[Python-Dev] Windows Low Fragementation Heap yields speedup of
Martin.Gfeller at comit.ch
Thu Feb 17 19:34:50 CET 2005
what immediately comes to mind are Modules/cPickle.c and Modules/cStringIO.c, which (I believe) are heavily used by ZODB (which in turn is heavily used by the application).
The lists also get fairly large, although not huge - up to typically 50000 (complex) objects in the tests I've measured. As I said, I don't speak C, so I can only speculate - do the lists at some point grow beyond the upper limit of obmalloc, but are handled by the LFH (which has a higher upper limit, if I understood Tim Peters correctly)?
From: Evan Jones [mailto:ejones at uwaterloo.ca]
Sent: Thursday, 17 Feb 2005 02:26
To: Python Dev
Cc: Gfeller Martin; Martin v. Löwis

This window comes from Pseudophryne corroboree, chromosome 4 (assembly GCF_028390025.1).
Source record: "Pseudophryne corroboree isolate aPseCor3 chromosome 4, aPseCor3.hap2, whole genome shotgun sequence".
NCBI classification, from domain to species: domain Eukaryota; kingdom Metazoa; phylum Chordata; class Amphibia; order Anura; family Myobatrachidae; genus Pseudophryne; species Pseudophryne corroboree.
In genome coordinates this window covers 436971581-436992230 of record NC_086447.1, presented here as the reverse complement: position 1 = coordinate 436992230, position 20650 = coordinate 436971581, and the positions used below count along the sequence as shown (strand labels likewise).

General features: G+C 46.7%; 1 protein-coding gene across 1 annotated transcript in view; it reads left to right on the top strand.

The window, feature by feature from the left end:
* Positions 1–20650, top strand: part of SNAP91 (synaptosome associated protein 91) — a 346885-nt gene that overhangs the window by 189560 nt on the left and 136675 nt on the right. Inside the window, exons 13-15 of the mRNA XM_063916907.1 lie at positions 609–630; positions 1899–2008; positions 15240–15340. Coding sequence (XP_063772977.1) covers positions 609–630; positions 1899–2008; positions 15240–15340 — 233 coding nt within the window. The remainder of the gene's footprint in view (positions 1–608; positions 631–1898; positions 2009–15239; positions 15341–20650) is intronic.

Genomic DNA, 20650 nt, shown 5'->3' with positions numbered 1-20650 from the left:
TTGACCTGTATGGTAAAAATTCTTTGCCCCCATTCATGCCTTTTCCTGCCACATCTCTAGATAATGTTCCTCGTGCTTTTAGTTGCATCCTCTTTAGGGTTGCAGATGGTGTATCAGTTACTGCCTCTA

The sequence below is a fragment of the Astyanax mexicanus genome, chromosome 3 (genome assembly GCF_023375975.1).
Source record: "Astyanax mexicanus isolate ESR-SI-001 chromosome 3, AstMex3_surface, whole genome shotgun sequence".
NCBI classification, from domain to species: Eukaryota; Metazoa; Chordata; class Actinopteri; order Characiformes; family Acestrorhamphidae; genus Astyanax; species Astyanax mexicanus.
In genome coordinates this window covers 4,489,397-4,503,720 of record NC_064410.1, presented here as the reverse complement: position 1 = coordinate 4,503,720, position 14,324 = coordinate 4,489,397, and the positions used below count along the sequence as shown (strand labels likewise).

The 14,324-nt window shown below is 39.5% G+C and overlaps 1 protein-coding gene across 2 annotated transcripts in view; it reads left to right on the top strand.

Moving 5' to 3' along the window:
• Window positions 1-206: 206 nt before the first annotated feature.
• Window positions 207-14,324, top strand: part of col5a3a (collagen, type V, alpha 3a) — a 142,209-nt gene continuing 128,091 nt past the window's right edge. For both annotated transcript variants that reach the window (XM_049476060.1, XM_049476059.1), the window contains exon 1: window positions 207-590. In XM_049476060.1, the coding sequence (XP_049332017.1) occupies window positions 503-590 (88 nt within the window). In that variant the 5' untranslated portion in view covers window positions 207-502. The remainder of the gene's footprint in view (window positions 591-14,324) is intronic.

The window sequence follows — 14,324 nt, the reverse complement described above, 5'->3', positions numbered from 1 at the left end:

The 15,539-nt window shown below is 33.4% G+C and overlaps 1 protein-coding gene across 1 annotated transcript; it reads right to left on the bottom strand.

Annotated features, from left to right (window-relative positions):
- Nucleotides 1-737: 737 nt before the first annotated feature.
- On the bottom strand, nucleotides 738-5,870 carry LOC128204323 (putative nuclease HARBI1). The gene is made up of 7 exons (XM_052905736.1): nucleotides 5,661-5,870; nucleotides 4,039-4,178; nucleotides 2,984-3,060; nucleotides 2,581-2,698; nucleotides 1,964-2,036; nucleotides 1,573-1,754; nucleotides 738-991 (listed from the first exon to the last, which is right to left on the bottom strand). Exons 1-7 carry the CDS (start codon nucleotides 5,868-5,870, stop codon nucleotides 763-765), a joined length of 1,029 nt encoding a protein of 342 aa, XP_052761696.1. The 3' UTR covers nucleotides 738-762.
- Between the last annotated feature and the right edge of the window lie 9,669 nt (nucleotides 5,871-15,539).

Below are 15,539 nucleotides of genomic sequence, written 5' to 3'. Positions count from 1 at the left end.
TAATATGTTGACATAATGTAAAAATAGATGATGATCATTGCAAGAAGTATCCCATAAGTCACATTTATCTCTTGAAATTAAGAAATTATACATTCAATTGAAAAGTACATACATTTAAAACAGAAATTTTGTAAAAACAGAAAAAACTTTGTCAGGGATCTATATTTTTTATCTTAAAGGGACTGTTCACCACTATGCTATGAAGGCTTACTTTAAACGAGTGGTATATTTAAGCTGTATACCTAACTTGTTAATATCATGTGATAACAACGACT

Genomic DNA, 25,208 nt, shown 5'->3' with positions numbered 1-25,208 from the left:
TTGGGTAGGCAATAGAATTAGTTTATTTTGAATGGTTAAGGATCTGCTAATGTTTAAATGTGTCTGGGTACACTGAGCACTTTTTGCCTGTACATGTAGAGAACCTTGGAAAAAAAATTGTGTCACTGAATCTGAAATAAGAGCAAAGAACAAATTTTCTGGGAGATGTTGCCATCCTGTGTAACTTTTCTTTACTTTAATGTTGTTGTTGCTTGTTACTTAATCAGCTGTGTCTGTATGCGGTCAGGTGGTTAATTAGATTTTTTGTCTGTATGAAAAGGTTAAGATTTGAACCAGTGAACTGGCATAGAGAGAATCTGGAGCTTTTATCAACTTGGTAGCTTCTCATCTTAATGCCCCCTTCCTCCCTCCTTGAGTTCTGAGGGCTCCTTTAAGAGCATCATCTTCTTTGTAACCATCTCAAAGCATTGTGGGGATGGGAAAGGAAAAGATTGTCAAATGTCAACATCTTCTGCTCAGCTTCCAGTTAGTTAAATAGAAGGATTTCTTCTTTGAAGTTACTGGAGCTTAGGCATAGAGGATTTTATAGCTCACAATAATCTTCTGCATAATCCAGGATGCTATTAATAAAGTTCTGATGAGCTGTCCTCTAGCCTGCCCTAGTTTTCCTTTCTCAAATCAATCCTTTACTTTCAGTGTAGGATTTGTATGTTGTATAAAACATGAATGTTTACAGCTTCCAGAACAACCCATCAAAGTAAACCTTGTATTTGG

Subject: Re: [Python-Dev] Windows Low Fragementation Heap yields speedup of ~15%
On Feb 16, 2005, at 18:42, Martin v. Löwis wrote:
> I must admit that I'm surprised. I would have expected
> that most allocations in Python go through obmalloc, so
> the heap would only see "large" allocations.
> It would be interesting to find out, in your application,
> why it is still an improvement to use the low-fragmentation
Hmm... This is an excellent point. A grep through the Python source
code shows that the following files call the native system malloc (I've
excluded a few obviously platform specific files). A quick visual
inspection shows that most of these are using it to allocate some sort
of array or string, so it likely *should* go through the system malloc.
Gfeller, any idea if you are using any of the modules on this list? If
so, it would be pretty easy to try converting them to call the obmalloc
functions instead, and see how that affects the performance.
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